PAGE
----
New York State Court of Claims

New York State Court of Claims

LUNA v. STATE OF NEW YORK, #2009-039-134, Claim No. 113067


Synopsis


Following a trial, the Court concludes that claimant did not prove by a preponderance of the credible evidence that defendant was negligent in connection with an alleged inmate assault upon claimant. No credible proof was offered that defendant knew or should have known that an assault on claimant by the three inmates involved was reasonably foreseeable, or that claimant was in foreseeable danger from an attack by a fellow inmate.

Case Information

UID:
2009-039-134
Claimant(s):
JOSE OTERO LUNA
Claimant short name:
LUNA
Footnote (claimant name) :

Defendant(s):
STATE OF NEW YORK
Footnote (defendant name) :

Third-party claimant(s):

Third-party defendant(s):

Claim number(s):
113067
Motion number(s):

Cross-motion number(s):

Judge:
James H. Ferreira
Claimant’s attorney:
Jose Otero Luna, pro se
Defendant’s attorney:
Hon. Andrew M. Cuomo
Attorney General of the State of New York
By: Michael RizzoAssistant Attorney General
Third-party defendant’s attorney:

Signature date:
August 20, 2009
City:
Albany
Comments:

Official citation:

Appellate results:

See also (multicaptioned case)



Decision

Claimant Jose Otero Luna alleges that on or about November 1, 2006, he was assaulted by three fellow inmates while in the recreation yard in the Clinton Annex at Clinton Correctional Facility. A trial on this claim was held via video conference on May 19, 2009. Claimant, who speaks primarily Spanish, testified on his own behalf with assistance from an interpreter. Defendant called one witness to testify. Exhibits received into evidence included ambulatory health records relating to claimant and certain New York State Department of Correctional Services (hereinafter “DOCS”) records.

At the time of the November 2006 assault, claimant was serving a sentence arising from an incident which allegedly occurred in Manhattan in July 2004. Claimant was transferred from Rikers Island to Downstate Correctional Facility on February 22, 2006. When he arrived at Downstate, he was interviewed by a DOCS counselor. The questions and answers from that session were entered into a computer. Claimant stated that he was asked, among other things, whether he had any type of “separation” order or any enemies in jail. He told them that he had a “separation” with his co-defendants from his criminal trial, but was unable to proffer any evidence of this separation order or document. During cross-examination, claimant could not recall whether he was asked by the counselor if he had any need for protective custody or whether he told anyone on February 22, 2006 that he had no enemies and no concerns.


Claimant was subsequently transferred from Downstate to the Clinton Annex at Clinton Correctional Facility on October 31, 2006.[1] He stated that he arrived at Clinton at 7:45
P.M.
At approximately 9:00
P.M.
that evening, claimant spoke with a sergeant who told him that he was aware claimant had come from protective custody, but that “here everything is OK, everything is fine.” Claimant stated that he asked for an interpreter and the sergeant told him that he knew some Spanish. The next morning, at 9:45
A.M.
, claimant was called to get his property. Claimant asked an officer in the area how inmates moved around the facility. He was told that inmates attended one mandatory meal and could sign up to go to the yard. He asked about programs that he would be involved in and was told that he would be informed of those by DOCS personnel. He went to the mess hall at 11:00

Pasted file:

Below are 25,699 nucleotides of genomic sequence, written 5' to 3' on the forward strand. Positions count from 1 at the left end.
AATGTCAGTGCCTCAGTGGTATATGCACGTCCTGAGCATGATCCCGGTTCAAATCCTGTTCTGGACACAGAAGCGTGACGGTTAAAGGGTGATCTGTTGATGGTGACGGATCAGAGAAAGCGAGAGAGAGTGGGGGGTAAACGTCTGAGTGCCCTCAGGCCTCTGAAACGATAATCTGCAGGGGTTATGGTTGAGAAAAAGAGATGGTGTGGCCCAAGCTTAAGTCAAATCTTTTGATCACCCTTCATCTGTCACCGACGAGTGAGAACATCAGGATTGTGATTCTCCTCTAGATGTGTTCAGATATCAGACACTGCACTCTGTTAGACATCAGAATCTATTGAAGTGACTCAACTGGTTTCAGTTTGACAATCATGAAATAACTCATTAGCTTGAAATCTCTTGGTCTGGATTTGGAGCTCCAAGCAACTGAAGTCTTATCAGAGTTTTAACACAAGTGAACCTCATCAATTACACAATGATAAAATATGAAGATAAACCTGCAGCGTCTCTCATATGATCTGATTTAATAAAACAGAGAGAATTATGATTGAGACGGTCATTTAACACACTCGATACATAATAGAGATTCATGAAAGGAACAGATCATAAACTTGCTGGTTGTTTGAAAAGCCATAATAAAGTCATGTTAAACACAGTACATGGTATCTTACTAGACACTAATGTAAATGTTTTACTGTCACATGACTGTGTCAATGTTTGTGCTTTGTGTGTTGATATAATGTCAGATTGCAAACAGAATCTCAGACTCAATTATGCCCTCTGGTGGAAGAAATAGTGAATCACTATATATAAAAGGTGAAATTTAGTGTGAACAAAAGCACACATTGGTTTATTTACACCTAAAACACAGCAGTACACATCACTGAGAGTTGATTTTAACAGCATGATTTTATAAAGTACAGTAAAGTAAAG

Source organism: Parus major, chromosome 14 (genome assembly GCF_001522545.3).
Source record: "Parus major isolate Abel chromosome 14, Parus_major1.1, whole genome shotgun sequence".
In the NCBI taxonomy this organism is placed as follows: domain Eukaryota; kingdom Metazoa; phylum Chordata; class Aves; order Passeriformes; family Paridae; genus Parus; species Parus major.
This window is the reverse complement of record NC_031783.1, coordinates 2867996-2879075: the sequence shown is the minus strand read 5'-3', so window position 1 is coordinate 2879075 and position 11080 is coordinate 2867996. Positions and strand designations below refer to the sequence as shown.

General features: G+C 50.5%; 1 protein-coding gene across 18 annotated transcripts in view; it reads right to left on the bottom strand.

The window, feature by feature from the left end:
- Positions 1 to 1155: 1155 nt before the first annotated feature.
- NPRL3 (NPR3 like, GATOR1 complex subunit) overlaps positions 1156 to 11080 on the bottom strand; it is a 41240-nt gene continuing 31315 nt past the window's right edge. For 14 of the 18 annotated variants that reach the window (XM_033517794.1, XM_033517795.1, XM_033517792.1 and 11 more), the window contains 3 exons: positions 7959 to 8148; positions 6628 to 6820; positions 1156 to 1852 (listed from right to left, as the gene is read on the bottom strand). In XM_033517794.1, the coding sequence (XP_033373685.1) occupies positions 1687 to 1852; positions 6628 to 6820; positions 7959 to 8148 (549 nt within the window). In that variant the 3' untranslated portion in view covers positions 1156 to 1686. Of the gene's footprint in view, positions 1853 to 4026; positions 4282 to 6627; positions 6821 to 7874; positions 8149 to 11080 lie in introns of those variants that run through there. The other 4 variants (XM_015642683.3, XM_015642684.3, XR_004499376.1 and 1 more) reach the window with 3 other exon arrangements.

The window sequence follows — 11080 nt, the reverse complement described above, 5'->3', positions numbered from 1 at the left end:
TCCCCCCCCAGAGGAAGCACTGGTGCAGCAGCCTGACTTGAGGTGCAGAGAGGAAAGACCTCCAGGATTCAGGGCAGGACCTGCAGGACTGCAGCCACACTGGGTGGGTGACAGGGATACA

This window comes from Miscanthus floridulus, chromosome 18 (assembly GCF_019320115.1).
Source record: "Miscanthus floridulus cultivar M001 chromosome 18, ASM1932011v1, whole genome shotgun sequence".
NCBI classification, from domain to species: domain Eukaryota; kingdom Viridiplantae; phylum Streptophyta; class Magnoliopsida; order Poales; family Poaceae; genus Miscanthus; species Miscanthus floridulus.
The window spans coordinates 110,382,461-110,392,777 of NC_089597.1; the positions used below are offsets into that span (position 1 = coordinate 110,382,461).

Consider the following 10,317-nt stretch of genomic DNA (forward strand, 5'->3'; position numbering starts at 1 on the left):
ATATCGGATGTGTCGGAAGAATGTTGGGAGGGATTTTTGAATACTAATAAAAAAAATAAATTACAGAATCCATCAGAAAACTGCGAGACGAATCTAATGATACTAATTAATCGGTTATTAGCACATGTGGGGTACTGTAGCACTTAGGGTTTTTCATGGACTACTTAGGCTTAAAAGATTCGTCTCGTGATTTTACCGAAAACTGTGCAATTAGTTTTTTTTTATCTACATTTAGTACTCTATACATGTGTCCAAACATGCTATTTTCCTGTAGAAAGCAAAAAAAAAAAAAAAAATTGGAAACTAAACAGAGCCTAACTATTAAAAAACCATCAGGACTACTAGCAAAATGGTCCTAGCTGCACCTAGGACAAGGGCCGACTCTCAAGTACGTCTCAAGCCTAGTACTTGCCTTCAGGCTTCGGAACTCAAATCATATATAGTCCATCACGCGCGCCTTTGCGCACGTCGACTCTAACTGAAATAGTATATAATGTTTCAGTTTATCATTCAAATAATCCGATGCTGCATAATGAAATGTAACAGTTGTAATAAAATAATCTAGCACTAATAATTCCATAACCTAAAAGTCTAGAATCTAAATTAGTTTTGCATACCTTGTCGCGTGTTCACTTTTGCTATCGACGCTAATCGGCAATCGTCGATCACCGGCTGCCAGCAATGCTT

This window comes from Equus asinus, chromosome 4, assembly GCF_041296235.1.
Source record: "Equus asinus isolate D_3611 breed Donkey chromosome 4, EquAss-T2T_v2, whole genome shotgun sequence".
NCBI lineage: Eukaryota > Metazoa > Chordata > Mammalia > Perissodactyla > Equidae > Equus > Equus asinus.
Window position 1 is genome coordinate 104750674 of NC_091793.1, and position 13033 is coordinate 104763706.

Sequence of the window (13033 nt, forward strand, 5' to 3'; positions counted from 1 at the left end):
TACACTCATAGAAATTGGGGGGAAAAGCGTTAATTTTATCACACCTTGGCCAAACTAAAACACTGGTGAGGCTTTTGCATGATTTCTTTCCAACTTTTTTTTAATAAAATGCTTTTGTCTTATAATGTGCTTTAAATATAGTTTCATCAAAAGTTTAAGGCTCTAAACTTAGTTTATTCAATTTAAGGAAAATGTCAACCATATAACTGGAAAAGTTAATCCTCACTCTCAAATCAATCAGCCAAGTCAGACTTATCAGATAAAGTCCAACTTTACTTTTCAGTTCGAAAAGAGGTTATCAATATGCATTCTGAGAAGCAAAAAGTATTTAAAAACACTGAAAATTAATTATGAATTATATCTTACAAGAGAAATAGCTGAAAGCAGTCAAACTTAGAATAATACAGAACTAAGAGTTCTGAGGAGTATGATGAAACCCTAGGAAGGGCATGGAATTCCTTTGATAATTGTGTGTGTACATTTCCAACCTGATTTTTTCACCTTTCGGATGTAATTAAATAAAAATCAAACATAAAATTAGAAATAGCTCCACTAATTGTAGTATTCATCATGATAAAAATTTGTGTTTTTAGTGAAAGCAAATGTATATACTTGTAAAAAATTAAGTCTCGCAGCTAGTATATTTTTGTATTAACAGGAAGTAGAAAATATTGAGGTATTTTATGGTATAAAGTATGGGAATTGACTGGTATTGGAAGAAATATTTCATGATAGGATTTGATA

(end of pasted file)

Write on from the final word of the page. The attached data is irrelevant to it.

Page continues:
A.M.
, had a meal, returned to his dormitory and watched some television with other inmates. At 3:30
P.M.
, claimant was called to go to the yard, and by 3:45
P.M
., he was in the yard. He walked around the yard five times before sitting down and greeting a few Hispanic inmates who had said hello to him.

Claimant stated that a few seconds later, two inmates approached him. One inmate grabbed his right arm, and the other inmate grabbed his left arm. A third inmate named Jose Martinez then approached him with a “huge” rock and struck him in the head. According to claimant, Jose Martinez was a co-defendant at claimant’s criminal trial. Claimant stated that the inmate who grabbed his right arm then struck him on the nose with a rock, and that he was also cut on the cheek with a knife. He stated there was no officer in the area of the attack. He broke away from his assailants and found an officer, who had difficulty understanding claimant’s English. Claimant started bleeding from his head, and the officer activated an incident response switch. Claimant recalled fainting and that the officer tried to pick him up. He was then assisted to the on-site facility hospital where he was asked who assaulted him. He responded that it was his co-defendant. His head was wrapped, and he was taken by ambulance to a hospital outside the facility where he received five stitches on his scalp. His nose was also broken, and he stated that the assault still causes him nightmares. The Court received into evidence, without objection, six pages of records relating to his injury and treatment (see claimant’s exhibit 1).[2]

During cross-examination, claimant stated that an inmate named William Williams was a co-defendant in the conviction that led to his incarceration, but was not one of the three inmates who attacked him. Claimant identified Jose Martinez as the person who struck him and as the person he described at trial as his “co-defendant”. He agreed that one of the other two inmates holding his arms during the assault was named Vergos (ph), but could not recall whether the other assailant’s name was Aarius (ph). He acknowledged that “it’s possible” that when he arrived at Clinton he met with Mr. Joswick, a counselor at Clinton, but that Joswick never asked claimant whether he had any safety concerns or whether he needed protective custody.